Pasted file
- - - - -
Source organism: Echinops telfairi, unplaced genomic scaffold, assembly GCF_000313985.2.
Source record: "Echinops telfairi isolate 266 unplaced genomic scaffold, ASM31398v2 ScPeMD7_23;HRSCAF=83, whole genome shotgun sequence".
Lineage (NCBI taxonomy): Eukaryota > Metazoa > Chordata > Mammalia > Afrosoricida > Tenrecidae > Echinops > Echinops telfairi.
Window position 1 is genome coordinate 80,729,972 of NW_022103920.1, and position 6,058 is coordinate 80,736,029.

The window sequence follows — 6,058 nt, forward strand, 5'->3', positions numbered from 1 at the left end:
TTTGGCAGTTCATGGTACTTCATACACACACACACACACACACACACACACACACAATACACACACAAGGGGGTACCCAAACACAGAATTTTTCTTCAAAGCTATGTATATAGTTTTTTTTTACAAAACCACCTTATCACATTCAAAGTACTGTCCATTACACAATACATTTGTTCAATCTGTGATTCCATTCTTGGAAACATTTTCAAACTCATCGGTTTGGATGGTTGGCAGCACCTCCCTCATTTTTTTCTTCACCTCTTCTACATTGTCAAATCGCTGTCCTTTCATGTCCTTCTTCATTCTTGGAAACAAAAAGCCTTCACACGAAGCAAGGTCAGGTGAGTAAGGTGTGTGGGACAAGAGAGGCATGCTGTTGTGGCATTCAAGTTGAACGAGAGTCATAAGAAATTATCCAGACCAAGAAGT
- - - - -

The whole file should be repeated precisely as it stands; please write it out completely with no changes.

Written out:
Source organism: Echinops telfairi, unplaced genomic scaffold, assembly GCF_000313985.2.
Source record: "Echinops telfairi isolate 266 unplaced genomic scaffold, ASM31398v2 ScPeMD7_23;HRSCAF=83, whole genome shotgun sequence".
Lineage (NCBI taxonomy): Eukaryota > Metazoa > Chordata > Mammalia > Afrosoricida > Tenrecidae > Echinops > Echinops telfairi.
Window position 1 is genome coordinate 80,729,972 of NW_022103920.1, and position 6,058 is coordinate 80,736,029.

The window sequence follows — 6,058 nt, forward strand, 5'->3', positions numbered from 1 at the left end:
TTTGGCAGTTCATGGTACTTCATACACACACACACACACACACACACACACACACAATACACACACAAGGGGGTACCCAAACACAGAATTTTTCTTCAAAGCTATGTATATAGTTTTTTTTTACAAAACCACCTTATCACATTCAAAGTACTGTCCATTACACAATACATTTGTTCAATCTGTGATTCCATTCTTGGAAACATTTTCAAACTCATCGGTTTGGATGGTTGGCAGCACCTCCCTCATTTTTTTCTTCACCTCTTCTACATTGTCAAATCGCTGTCCTTTCATGTCCTTCTTCATTCTTGGAAACAAAAAGCCTTCACACGAAGCAAGGTCAGGTGAGTAAGGTGTGTGGGACAAGAGAGGCATGCTGTTGTGGCATTCAAGTTGAACGAGAGTCATAAGAAATTATCCAGACCAAGAAGT